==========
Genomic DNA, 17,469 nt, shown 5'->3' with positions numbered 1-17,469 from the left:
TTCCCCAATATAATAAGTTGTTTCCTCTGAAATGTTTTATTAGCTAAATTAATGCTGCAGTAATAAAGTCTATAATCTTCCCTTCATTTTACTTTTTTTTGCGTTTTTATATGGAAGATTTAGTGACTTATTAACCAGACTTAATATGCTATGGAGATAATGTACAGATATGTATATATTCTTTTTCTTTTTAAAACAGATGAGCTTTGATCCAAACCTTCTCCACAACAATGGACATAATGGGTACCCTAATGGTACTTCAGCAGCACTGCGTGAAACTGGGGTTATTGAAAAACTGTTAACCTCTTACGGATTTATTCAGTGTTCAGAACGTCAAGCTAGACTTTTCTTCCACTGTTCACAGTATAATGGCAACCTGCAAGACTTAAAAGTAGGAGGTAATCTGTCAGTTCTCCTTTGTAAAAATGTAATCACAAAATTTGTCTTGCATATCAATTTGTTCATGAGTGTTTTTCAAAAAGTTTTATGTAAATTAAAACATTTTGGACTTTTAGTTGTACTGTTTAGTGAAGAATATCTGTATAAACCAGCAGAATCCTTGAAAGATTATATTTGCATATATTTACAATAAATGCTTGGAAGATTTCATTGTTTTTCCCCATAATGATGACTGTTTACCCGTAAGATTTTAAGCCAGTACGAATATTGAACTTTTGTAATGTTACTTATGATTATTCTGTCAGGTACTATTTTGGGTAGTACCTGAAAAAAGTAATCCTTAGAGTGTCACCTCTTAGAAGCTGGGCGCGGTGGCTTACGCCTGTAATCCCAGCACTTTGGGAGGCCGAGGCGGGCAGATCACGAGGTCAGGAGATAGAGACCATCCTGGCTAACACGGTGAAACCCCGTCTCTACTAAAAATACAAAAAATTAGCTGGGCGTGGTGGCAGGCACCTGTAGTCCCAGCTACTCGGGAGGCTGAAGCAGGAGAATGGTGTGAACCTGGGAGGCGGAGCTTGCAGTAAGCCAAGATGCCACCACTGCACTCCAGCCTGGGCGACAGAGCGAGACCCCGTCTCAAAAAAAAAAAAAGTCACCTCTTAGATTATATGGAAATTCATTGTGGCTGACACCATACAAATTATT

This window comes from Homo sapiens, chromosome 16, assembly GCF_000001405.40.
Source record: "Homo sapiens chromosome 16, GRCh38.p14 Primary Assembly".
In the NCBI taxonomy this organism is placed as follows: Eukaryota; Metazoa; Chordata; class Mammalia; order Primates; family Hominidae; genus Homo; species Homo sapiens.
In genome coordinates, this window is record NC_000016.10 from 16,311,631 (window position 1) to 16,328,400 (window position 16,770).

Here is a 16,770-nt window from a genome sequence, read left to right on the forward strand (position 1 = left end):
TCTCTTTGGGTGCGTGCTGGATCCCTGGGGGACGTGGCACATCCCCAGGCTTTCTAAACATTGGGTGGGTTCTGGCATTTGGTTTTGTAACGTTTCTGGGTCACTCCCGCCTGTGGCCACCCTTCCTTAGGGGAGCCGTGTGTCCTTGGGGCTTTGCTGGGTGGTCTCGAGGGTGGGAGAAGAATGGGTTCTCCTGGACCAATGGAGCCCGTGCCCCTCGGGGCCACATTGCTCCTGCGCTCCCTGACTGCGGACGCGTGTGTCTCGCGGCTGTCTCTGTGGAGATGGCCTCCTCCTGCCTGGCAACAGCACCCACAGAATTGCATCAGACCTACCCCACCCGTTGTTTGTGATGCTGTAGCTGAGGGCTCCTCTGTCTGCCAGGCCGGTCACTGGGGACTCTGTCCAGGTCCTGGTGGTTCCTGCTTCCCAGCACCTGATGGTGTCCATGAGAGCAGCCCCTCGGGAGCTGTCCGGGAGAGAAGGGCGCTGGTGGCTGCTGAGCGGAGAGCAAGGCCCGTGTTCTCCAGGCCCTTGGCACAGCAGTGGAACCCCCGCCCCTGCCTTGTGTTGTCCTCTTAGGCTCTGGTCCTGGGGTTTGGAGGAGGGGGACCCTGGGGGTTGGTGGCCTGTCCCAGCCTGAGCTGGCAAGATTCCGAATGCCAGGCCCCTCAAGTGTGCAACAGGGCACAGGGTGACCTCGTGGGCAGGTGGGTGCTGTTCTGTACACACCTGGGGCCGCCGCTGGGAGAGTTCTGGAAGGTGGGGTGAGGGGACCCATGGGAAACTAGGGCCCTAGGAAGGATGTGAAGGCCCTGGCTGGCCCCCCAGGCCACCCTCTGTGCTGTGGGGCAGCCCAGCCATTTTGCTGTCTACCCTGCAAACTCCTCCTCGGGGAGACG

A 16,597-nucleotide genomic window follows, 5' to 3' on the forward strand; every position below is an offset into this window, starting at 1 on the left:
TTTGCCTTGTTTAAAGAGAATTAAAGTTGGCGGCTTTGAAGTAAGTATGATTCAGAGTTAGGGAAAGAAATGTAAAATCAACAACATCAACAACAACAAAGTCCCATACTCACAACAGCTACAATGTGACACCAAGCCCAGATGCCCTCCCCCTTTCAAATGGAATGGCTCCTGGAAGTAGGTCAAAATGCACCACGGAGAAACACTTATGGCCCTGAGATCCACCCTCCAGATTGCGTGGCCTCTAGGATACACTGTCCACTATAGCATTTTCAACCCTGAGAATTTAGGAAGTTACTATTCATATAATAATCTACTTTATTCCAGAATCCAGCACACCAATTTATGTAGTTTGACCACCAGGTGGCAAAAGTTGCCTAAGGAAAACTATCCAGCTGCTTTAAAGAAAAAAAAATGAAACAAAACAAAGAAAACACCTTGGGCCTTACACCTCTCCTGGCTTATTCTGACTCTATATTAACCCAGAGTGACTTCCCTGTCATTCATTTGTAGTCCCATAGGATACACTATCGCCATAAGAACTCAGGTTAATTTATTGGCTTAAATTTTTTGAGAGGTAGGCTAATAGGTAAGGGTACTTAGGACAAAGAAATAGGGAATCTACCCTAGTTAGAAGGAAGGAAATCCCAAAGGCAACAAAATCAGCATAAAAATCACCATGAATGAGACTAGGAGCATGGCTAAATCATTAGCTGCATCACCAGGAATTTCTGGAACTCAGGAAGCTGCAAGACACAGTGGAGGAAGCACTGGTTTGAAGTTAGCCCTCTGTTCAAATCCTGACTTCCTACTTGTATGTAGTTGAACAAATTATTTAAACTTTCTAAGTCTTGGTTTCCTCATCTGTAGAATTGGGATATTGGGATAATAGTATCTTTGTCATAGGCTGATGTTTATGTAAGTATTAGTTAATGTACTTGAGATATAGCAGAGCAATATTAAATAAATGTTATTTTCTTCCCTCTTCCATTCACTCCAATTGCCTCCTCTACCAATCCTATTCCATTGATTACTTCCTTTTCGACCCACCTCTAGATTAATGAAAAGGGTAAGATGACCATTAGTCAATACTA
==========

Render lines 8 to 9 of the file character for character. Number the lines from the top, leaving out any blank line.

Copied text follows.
TCTCTTTGGGTGCGTGCTGGATCCCTGGGGGACGTGGCACATCCCCAGGCTTTCTAAACATTGGGTGGGTTCTGGCATTTGGTTTTGTAACGTTTCTGGGTCACTCCCGCCTGTGGCCACCCTTCCTTAGGGGAGCCGTGTGTCCTTGGGGCTTTGCTGGGTGGTCTCGAGGGTGGGAGAAGAATGGGTTCTCCTGGACCAATGGAGCCCGTGCCCCTCGGGGCCACATTGCTCCTGCGCTCCCTGACTGCGGACGCGTGTGTCTCGCGGCTGTCTCTGTGGAGATGGCCTCCTCCTGCCTGGCAACAGCACCCACAGAATTGCATCAGACCTACCCCACCCGTTGTTTGTGATGCTGTAGCTGAGGGCTCCTCTGTCTGCCAGGCCGGTCACTGGGGACTCTGTCCAGGTCCTGGTGGTTCCTGCTTCCCAGCACCTGATGGTGTCCATGAGAGCAGCCCCTCGGGAGCTGTCCGGGAGAGAAGGGCGCTGGTGGCTGCTGAGCGGAGAGCAAGGCCCGTGTTCTCCAGGCCCTTGGCACAGCAGTGGAACCCCCGCCCCTGCCTTGTGTTGTCCTCTTAGGCTCTGGTCCTGGGGTTTGGAGGAGGGGGACCCTGGGGGTTGGTGGCCTGTCCCAGCCTGAGCTGGCAAGATTCCGAATGCCAGGCCCCTCAAGTGTGCAACAGGGCACAGGGTGACCTCGTGGGCAGGTGGGTGCTGTTCTGTACACACCTGGGGCCGCCGCTGGGAGAGTTCTGGAAGGTGGGGTGAGGGGACCCATGGGAAACTAGGGCCCTAGGAAGGATGTGAAGGCCCTGGCTGGCCCCCCAGGCCACCCTCTGTGCTGTGGGGCAGCCCAGCCATTTTGCTGTCTACCCTGCAAACTCCTCCTCGGGGAGACG

A 16,597-nucleotide genomic window follows, 5' to 3' on the forward strand; every position below is an offset into this window, starting at 1 on the left: